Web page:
Cool Tools: Hexagon RS6 high-speed laser scanner
The handheld or arm-mounted RS6 laser scanner available from Exact Metrology is designed for high-speed and high-accuracy scanning. When compared to other scanners, the RS6 has a 3x faster frame rate, a 30% wider laser stripe, and excellent scanning performance on difficult surfaces (including glossy black plastic automotive body parts or molded carbon fiber components). Its unique SHINE technology allows you to scan 99% of parts without touching the scanner exposure. It scans up to 1.2 million points/sec with a scan rate of 300 Hz.
New Intellistat Ion Air Gun for static elimination
EXAIR's patented Intellistat Ion Air Gun is a handheld and lightweight solution for static elimination in clean processes or sensitive assembly work such as scientific and electronic test facilities, laboratories, and clean rooms. The Intellistat was designed to consume minimal compressed air while simultaneously delivering precise blow-off, and exceptional static decay rates capable of reducing 1000 V to less than 100 V in less than a second at up to 24 in. away.
Automotive cameras get 3-MP res and added cybersecurity
The OX03F10 automotive image sensor from OmniVision expands the company's next-gen ASIL-C viewing camera family with higher 3-MP resolution and cybersecurity features that are required as vehicle designers make the transition from Level 2 and 3 advanced driver assistance systems (ADAS) to higher levels of autonomy. The OX03F10 also maintains the family's unique combination of a large 3.0-micron pixel size with a high dynamic range (HDR) of 140 dB and the best LED flicker mitigation (LFM) performance for minimized motion artifacts. Additionally, the sensor is offered in a 1/2.44-in. optical format and features a four-lane MIPI CSI-2 interface.
Solid-state LiDAR wins CES innovation award
LiDAR sensor provider SOSLAB won the Consumer Electronics Show (CES) 2021 Innovation Awards for its Solid-state LiDAR ML unit for autonomous vehicles in the Vehicle Intelligence and Transportation category. The award recognized the excellence of the ML product, which is a compact LiDAR without moving parts. Its design enables simpler vehicle sensor deployment in terms of size, weight, and stability. ML is easy to mass-produce with a simple structural design that is expected to attract attention in the automotive LiDAR market.
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RF filters for space applications
Cobham Advanced Electronic Solutions (CAES) has bolstered its RF Filter portfolio with the addition of new microwave and millimeter-wave filter assemblies specifically designed for space applications. This broad portfolio includes lumped element, combline cavity, and printed filters, as well as multi-filter assemblies. These filters are characterized by low loss and high sensitivity with narrowband with low insertion loss, broadband with low loss at edges, and rejection bandwidth no more than 20% greater than passband bandwidth. CAES RF Filters feature high power capability with greater than 5 W peak power and greater than 1 W average power. Can be optimized for size and weight. Cobham has extensive experience in RF Filters for airborne, missile, and unmanned aerial vehicle (UAV) applications.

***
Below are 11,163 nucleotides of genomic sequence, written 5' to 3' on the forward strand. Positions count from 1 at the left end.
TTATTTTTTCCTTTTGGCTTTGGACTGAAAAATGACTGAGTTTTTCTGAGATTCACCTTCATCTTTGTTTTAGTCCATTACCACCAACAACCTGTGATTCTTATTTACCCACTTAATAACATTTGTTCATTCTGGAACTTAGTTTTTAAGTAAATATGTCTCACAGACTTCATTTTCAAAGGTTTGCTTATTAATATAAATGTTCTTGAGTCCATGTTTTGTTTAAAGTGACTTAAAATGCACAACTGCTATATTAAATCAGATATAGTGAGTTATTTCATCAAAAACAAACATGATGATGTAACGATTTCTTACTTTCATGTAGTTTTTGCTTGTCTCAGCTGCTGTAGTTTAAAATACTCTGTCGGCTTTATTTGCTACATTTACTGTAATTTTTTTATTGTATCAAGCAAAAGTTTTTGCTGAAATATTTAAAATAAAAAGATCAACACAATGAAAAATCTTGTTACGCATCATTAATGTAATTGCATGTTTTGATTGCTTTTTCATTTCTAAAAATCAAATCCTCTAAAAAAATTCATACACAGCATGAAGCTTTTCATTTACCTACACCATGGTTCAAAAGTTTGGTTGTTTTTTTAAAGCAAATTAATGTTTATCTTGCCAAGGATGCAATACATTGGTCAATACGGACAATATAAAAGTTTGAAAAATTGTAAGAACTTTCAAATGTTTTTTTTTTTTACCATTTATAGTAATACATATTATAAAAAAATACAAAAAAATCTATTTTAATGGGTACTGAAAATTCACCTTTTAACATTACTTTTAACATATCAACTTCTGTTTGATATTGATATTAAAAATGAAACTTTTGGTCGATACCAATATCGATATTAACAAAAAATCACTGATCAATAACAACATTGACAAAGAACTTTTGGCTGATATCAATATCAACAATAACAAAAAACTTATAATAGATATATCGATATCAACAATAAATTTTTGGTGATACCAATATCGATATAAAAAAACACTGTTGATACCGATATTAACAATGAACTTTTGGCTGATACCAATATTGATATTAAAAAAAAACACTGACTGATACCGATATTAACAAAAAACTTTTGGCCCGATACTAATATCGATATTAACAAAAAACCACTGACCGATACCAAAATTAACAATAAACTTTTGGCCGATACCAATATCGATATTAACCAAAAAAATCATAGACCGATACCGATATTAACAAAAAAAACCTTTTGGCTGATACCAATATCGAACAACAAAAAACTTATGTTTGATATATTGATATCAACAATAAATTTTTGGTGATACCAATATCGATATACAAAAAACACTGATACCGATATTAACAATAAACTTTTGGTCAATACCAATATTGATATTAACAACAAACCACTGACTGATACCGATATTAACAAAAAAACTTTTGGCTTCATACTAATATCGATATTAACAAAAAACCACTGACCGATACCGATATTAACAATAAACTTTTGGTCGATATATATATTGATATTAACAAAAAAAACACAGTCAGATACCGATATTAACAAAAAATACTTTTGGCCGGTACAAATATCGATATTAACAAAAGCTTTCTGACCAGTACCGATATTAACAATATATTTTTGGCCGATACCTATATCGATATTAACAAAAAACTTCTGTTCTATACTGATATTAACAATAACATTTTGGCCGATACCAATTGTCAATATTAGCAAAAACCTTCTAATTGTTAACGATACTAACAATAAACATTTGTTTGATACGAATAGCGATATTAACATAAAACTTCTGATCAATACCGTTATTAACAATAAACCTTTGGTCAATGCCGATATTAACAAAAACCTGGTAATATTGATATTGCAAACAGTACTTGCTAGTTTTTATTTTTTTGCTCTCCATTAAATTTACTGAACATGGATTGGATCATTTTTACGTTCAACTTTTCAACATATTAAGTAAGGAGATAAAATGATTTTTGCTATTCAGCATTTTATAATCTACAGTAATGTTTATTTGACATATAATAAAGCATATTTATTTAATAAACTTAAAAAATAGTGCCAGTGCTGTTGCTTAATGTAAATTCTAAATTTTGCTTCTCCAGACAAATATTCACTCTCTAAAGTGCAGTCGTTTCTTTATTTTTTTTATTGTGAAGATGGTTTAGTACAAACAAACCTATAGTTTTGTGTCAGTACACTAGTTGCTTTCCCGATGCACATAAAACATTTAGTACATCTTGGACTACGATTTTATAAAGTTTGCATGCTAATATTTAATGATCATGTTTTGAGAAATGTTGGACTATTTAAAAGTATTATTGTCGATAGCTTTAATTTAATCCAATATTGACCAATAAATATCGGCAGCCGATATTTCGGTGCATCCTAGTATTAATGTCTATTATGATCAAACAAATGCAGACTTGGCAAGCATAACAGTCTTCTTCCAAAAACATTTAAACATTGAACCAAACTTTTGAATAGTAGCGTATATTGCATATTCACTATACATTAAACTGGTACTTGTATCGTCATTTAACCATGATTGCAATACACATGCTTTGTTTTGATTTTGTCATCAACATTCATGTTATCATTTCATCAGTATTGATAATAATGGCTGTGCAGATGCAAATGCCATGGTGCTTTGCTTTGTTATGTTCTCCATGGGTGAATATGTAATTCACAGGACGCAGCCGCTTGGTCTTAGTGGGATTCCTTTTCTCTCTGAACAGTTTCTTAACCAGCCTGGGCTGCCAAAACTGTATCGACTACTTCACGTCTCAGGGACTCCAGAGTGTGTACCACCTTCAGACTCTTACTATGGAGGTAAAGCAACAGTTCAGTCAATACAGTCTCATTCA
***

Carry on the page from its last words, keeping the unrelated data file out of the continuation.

Ultra-bright omnidirectional mini LED bulbs
The B305SM series from LEDtronics is an omnidirectional miniature bulb that replaces incandescents directly in critical instrument status indication applications. They produce much brighter light intensity while remaining energy efficient. This bulb features a T3-1/4 (9-mm) single-contact bayonet base that gives installation a familiar twist. It's a great fit for applications such as back lighting, signage, panel-mount pilot lights, accent lighting, and more.
Optimize controls development for electric drives
To make electric vehicles more robust, more economical, and less expensive, their drives use the latest semiconductor technology in combination with complex control systems. The new dSPACE MicroAutoBox III AC Motor Control Solution provides developers with a software connection that enables them to develop complex control algorithms for frequency converters and electric drives. Used in combination with the MicroAutoBox III prototyping system and the DS1553 Interface Module, test drives can be efficiently carried out in the vehicle. Typical applications include the development of drive controls and mechatronic components, such as steering systems or DC/DC converters for combining HV and LV vehicle electrical systems.
Researchers produce electricity by flowing water over extremely thin layers of metal